Yet hopping from anecdote to study, scientific consensus to his own untested hypotheses, Davies's narrative feels strangely unstructured. Dishing out ideas, conclusions, and the odd arresting fact, his case studies sometimes seem isolated, their relevance not fully fleshed out. But there are gems amid the muddle – as Davies chillingly points out, our deep-rooted fear of disease has often been hijacked by political rhetoric to damage human relations. "Texts associated with the American Jim Crow laws and with the apartheid system in South Africa have many references to contagion, concerned as they are with the pollution of the white essence," he writes. Our nagging suspicion that the mind exists beyond burial is equally, well, riveting, with Davies discussing a theory that it's down to an extrapolation of our knowledge that our friends and family don't stop existing just because we're 140 miles away watching Poirot.

Indeed the itch that Davies really wants to scratch is religion. Among the myriad hypotheses he airs for belief is that religious ritual appeals to our love of patterns, that our interest in people and purpose means we are drawn to the idea of a human-like God, that biases mean we only interpret evidence in a way that supports our beliefs, and that a predisposition to religion arose through evolution because it counters selfishness, benefiting communities. However even Davies concedes that such psychology has its critics. "It's easy to come up with evolutionary explanations of behaviour," he admits while freely offering several of his own.

But whether or not you buy the notion that religions were founded by a collection of schizotypals and OCD sufferers or that positive words and ideas are associated with an upward direction because we correlate standing up with good health, there's no doubt that some of the proposals Davies discusses are compelling – although given that he repeatedly warns readers to be on their guard against such attractive ideas, he might well have shot himself in the foot. Indeed, with Davies warning that "ideas that seem absurd at first become more plausible after repeated exposure", perhaps it is best to take the hint and read this book just the once.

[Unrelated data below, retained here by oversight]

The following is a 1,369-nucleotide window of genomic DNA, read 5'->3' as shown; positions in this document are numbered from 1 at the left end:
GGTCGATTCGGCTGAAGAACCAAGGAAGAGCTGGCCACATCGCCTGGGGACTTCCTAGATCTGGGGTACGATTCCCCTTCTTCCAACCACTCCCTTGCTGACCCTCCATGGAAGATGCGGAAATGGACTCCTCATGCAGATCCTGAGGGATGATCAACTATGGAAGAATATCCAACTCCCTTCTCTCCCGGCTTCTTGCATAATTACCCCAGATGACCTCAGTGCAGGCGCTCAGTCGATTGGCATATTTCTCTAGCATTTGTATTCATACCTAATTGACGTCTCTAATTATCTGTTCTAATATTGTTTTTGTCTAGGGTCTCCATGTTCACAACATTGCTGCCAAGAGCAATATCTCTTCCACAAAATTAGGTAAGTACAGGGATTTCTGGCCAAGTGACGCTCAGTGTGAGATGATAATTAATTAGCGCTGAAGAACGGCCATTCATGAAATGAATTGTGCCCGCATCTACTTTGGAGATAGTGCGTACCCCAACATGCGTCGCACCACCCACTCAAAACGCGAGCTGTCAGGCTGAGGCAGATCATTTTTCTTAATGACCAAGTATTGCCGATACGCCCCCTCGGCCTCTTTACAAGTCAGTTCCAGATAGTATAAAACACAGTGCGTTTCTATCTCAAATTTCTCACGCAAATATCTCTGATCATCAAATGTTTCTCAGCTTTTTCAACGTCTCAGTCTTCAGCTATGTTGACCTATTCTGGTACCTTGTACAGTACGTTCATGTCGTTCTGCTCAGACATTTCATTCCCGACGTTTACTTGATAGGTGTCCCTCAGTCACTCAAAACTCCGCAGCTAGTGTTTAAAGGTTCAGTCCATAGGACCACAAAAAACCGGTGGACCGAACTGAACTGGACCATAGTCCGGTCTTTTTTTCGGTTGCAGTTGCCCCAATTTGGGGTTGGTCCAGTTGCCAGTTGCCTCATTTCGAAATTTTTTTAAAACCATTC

The Wall Street Journal: August 1, 2014 http://online.wsj.com/articles/book-review-riveted-by-jim-davies-1406924427

Every four years, roughly half the planet tunes in for the World Cup. One might wonder what everyone finds so interesting about watching a bunch of strangers kick a ball around for 90 minutes at a time.

The cognitive scientist Jim Davies offers a few answers in his new book, "Riveted," which aims to offer a "a unified explanation of compellingness"—a take on why we care about sports, as well as art, gossip, religion and anything else that commands our attention. His primary tool is evolutionary psychology, whose hypotheses he wields liberally, while backing them with relevant experimental findings whenever possible.

Mr. Davies proposes that compellingness rests on six (sometimes overlapping) foundations: people, things we hope for or fear, patterns, incongruity, things related to the body, and various psychological tendencies. In the case of soccer, he writes, we're drawn to competition—particularly if one side represents our group, evoking loyalty. The tangible outcome on the field might not matter much, provided no one dies, but the fight harks back to times when tribal combat had real stakes. Even taken purely symbolically, athletic performance acts as a demonstration of broader qualities such as the strength and character of a nation's people, and we like to know where everyone stands.

Typically, athletes exhibit skills one might use in the real world, or might have been useful to a hunter-gatherer in the ancestral environment—running, dodging, coordinating. We like seeing these things done well, Mr. Davies says, so we can learn from them. Even watching a Lionel Messi or a Michael Jordan —someone whose footwork or flight path surpasses what we might ever achieve—we find beauty in the ideal form. And we perhaps glean a bit of strategic information: what our potential allies or enemies are capable of.